The Art of Darkness

NASA Scarves

August 13th, 2014 by Cobwebs

Witch Head NebulaDesigner Celine Semaan Vernon has created a line of gorgeous organic silk scarves and clothing using open-sourced images from NASA’s Hubble Telescope.

Everything is consciously made in collaboration with craftspeople using sustainable practices: Our natural fabrics are sourced from a socially and environmentally responsible company in India, and each limited edition piece is handcrafted in Montreal and New York from NASA’s open data collection of satellite images.

These are the perfect intersection of “goth” and “geek” because many of the photos are nebulas like the Witch Head (pictured above), the Tarantula, the Caterpillar, and the Cat’s Eye.

In addition to astronomical images there are designs based around high-altitude photos of sea ice, lava flows, and plankton blooms. There’s also a neat series of “cities by night,” showing London, Paris, and New York all lit up in the dark.

The collection really is lovely, and is a splendid, subtle way to let your geek flag fly.

(via Laughing Squid)

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Modest Urns

August 6th, 2014 by Cobwebs

Modest UrnNovelty purveyor Archie McPhee has just released its “modest urn;” an inexpensive cremains repository for the thrifty.

Everybody has a cheap relative and death can be expensive. You know when they die they’d be mad at you if you spent thousands of dollars on a fancy urn! That’s why we made our Modest Urn for the frugal. This metal can, which mysteriously resembles a coffee can, comes with a sticker sheet so you can customize it for the deceased. It’s 5″ tall, 4″ diameter and has a volume of 62.8 cubic inches. In addition, there’s a reusable interior metal seal and an exterior plastic cap to keep the ash from falling out. Includes a fill-in-the-blanks eulogy for easy mourning.

The coffee-can resemblance is more than accidental; the urn is labeled “Hallowed Grounds.” They also have a pet version bearing the legend, “Freshly Roasted.” The backs of the urns also have an Ingredients label listing the contents as “Dearly Departed” and “Beloved Companion” respectively.

Here’s their promotional video:

If the deceased had a sense of humor, this would be sort of an awesome receptacle for their ashes. You could also just use it to store coffee and make guests vaguely nervous.

(Hat tip to Pixel Pixie)

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Moth Mail

July 15th, 2014 by Cobwebs

Moth MailFabulous commenter xJane belongs to the Letter Writer’s Alliance, a “member based organization dedicated to keeping the art of letter writing alive,” which means she writes physical letters with pen and paper like some kind of savage. If you have similar recidivistic tendencies, the LWA is a fantastic resource for all things correspondence-y; they offer interesting workshops, promote local events, and even provide a clearinghouse for finding a pen-pal. However, even if you’re an inveterate e-mailer, the site is worth checking out.

The LWA offers a number of exclusive products to its members (and at a mere $5 for a lifetime membership, it’s certainly a good deal), but also has a few items for sale to the public. One of these is the glorious Moth Mail set, themed around the (mythical) Stellate Moth.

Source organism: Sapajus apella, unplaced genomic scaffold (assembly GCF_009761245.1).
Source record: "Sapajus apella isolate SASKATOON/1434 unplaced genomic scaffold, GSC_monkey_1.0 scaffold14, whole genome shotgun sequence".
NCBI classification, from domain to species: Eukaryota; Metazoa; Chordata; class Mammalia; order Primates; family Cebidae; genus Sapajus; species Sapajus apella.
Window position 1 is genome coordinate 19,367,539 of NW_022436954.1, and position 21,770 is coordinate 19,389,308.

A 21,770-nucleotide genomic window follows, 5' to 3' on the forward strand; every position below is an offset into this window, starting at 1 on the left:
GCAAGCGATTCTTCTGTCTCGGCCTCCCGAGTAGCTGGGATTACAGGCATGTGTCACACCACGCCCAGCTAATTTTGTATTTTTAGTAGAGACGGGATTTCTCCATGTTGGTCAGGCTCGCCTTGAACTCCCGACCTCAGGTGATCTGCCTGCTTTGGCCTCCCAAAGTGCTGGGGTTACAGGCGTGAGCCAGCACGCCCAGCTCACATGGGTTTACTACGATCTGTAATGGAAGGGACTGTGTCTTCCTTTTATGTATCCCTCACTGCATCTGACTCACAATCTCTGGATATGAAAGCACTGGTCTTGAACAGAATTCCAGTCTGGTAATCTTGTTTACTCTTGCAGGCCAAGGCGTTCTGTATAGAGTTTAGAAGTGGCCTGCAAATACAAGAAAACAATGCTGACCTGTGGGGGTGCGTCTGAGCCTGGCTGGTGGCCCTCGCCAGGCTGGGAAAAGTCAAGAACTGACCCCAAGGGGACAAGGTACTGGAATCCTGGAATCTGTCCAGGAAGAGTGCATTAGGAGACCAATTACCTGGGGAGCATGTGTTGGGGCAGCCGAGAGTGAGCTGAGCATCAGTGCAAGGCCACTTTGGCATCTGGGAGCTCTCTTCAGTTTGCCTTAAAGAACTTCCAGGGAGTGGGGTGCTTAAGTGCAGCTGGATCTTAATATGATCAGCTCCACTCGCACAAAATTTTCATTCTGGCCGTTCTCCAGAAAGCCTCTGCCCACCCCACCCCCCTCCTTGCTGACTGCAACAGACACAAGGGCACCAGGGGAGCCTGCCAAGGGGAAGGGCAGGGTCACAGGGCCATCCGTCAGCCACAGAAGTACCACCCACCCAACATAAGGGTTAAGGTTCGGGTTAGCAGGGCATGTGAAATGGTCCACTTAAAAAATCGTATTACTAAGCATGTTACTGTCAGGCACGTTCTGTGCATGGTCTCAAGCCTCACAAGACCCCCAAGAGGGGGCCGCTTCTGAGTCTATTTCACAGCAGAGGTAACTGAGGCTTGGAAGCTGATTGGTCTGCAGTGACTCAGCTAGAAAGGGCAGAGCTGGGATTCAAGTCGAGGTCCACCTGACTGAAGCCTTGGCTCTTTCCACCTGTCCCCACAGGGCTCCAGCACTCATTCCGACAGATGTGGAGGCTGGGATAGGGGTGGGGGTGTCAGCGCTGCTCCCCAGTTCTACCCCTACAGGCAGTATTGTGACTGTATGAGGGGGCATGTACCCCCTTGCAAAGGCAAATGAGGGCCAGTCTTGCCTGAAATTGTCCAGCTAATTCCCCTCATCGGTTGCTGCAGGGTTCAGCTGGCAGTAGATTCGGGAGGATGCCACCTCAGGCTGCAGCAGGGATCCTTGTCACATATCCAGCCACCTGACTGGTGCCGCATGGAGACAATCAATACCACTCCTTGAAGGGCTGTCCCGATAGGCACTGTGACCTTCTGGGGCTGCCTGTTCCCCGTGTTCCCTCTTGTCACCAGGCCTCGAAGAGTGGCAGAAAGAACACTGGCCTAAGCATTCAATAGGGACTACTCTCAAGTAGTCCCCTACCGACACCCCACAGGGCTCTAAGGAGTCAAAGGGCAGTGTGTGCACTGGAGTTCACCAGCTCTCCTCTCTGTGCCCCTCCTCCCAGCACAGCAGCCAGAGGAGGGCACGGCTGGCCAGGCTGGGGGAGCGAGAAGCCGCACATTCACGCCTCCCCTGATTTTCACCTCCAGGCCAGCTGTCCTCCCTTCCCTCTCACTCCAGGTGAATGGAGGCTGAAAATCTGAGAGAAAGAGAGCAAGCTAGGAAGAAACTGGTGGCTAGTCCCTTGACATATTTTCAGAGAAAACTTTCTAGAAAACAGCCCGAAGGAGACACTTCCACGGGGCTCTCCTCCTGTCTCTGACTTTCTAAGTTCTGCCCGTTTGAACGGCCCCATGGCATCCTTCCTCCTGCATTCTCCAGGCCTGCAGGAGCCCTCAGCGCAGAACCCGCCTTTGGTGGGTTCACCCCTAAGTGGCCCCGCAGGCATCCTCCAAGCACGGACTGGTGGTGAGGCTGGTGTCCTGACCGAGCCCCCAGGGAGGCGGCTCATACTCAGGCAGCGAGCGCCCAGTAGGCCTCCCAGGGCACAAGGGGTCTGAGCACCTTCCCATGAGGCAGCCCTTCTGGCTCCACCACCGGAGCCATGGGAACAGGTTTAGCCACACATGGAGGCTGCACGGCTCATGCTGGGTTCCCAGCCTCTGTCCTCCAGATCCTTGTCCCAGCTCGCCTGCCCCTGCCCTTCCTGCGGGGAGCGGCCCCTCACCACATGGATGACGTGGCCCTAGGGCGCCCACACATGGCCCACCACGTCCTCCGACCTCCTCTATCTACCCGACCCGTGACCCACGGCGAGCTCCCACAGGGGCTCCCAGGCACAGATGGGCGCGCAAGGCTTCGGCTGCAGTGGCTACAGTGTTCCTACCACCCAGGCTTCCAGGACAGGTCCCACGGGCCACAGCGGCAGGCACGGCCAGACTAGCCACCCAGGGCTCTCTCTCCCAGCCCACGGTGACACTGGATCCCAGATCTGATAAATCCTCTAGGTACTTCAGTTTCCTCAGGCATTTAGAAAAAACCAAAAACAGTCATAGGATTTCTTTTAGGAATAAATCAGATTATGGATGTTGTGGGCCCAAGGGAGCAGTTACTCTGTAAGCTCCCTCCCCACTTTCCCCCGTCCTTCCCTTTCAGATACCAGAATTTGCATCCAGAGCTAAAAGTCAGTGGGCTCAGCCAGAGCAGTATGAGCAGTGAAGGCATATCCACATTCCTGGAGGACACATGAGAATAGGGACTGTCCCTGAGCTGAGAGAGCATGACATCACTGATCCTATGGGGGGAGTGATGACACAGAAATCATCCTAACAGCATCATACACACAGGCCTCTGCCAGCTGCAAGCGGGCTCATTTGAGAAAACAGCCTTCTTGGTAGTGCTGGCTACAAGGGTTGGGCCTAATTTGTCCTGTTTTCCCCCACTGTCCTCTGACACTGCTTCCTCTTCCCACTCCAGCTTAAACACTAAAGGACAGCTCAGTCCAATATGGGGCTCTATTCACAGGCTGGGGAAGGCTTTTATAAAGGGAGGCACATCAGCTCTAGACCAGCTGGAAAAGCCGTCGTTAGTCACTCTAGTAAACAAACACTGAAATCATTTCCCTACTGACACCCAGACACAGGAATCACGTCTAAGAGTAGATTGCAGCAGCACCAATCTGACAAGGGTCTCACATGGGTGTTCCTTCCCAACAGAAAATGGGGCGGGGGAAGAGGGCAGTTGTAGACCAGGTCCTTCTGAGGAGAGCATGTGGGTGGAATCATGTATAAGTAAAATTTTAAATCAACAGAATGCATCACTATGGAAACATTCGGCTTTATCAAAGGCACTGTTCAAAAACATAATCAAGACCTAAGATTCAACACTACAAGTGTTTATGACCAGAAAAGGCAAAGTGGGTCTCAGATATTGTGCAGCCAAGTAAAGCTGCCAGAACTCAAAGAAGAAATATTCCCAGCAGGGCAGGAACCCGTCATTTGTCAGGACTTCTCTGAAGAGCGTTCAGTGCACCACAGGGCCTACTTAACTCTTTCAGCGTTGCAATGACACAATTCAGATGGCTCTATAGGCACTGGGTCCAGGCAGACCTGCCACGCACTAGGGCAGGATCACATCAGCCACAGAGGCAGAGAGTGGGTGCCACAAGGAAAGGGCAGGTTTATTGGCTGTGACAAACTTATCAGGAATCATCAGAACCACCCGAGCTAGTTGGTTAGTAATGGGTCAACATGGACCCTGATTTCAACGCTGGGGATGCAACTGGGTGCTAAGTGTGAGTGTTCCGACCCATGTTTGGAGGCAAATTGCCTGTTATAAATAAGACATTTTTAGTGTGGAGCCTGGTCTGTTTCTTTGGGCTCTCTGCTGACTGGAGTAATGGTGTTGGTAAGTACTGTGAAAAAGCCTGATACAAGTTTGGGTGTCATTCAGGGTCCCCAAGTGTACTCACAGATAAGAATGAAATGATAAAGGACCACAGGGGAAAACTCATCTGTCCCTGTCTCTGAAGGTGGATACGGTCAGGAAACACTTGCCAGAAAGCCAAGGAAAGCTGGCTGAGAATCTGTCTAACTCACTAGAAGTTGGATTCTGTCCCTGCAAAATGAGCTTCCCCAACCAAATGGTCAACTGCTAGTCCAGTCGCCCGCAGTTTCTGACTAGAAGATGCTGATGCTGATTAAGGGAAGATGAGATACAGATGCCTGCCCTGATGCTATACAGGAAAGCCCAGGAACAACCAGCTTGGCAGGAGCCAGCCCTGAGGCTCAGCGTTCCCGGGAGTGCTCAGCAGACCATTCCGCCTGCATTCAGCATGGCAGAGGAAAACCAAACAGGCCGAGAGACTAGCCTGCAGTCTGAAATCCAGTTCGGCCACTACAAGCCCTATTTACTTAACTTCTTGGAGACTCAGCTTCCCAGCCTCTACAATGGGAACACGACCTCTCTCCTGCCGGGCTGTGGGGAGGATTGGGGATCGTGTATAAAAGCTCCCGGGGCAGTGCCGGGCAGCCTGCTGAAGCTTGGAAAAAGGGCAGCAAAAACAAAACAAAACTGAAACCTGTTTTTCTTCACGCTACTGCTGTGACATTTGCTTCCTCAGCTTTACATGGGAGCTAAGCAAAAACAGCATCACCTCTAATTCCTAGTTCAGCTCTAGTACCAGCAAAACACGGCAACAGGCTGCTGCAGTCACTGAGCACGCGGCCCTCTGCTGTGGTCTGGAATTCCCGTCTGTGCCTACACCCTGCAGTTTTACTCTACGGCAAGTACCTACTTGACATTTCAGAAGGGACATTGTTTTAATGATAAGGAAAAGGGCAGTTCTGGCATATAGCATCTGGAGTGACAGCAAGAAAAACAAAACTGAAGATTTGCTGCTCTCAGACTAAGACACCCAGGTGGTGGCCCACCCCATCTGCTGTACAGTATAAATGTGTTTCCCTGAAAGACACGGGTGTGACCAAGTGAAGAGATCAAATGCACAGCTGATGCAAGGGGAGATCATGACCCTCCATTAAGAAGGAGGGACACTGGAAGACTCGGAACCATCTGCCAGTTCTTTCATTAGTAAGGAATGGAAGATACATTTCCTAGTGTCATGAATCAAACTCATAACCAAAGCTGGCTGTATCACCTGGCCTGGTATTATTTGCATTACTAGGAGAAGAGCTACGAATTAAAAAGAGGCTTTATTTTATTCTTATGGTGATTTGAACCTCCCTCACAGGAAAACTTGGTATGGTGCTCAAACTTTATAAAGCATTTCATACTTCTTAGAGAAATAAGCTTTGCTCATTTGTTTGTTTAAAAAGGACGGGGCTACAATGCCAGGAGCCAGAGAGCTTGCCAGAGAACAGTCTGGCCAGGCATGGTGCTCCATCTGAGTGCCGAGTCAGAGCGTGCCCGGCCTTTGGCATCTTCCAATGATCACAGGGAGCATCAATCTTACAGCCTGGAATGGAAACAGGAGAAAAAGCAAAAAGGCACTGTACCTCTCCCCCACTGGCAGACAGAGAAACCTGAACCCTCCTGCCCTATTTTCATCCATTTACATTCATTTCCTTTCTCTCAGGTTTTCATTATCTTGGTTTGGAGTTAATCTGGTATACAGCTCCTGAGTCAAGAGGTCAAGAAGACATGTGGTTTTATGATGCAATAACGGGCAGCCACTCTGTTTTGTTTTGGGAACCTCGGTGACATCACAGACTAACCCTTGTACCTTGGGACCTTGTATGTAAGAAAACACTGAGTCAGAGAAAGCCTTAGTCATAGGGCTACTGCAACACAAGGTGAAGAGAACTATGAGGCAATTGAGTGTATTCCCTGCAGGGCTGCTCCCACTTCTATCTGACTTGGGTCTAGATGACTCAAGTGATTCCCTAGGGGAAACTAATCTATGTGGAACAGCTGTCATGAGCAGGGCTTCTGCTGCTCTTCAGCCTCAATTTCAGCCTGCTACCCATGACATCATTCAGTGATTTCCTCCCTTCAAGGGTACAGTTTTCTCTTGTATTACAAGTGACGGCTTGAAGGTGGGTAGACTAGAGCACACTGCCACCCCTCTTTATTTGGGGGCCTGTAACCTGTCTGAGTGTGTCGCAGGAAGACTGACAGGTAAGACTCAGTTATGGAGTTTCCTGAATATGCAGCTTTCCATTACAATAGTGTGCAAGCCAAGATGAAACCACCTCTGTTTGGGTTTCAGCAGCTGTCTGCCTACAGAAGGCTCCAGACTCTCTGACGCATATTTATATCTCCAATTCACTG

Stay up late and write letters. We’ve harnessed the power of the Stellate Moth to deliver your insomnia-driven musings. Our eclipse of moths has been trained to serve as letter carriers through the ingenious scientific manipulation of naturally occurring soporific pheromones.

This carefully packaged set comes with:
• six handmade lunar envelopes
• a rubber cancellation stamp as large as a Stellate Moth’s wingspan (3.5″x1″)
• twelve artistamps that follow the moon phase
• Stellate Moth field notes, as written by our expert, in-house lepidopterist Dr. Shoggoth.
• paper model of a Stellate Moth

The phase of the moon during which you order your set purportedly affects the type of stamps you receive: Black for the new moon; white for full; and a combination of both black and white for waxing/waning moons.

The LWA blog has a “behind the curtain” post about the making of the package, with closeup photos of some of the elements. It really is lovely, and even if you don’t write letters it’d make a wonderful display piece or gift (you have to admit that night creature-themed stationery is pretty darn gothy).

The public-facing site has some other amusing items, like the Pigeon Post “envelope” (send someone the gift of mild perplexity!) and a small selection of free downloads; I expect there are more available to members.

The LWA is an arm of 16 Sparrows (“Sarcasm folded in half”), and that shop is also worth a look. I particularly like their Blood Money stationery and Misanthropic Calling Cards.

(Thanks, xJane!)

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The Wonder Room

July 3rd, 2014 by Cobwebs

Stonehenge TerrariumIntrepid commenter Sisifo pointed me to this Etsy shop full of “terrarium-style” dioramas.

As a child, artist Tony Larson was heavily influenced by the special effects of Industrial Light and Magic, Ray Harryhausen, and similar movie magicians, and grew up to create miniature “worlds of wonder” to display. His miniature vignettes are lovely little glimpses into fantasy worlds, depicting ancient ruined statues, fairy landscapes, and lost worlds.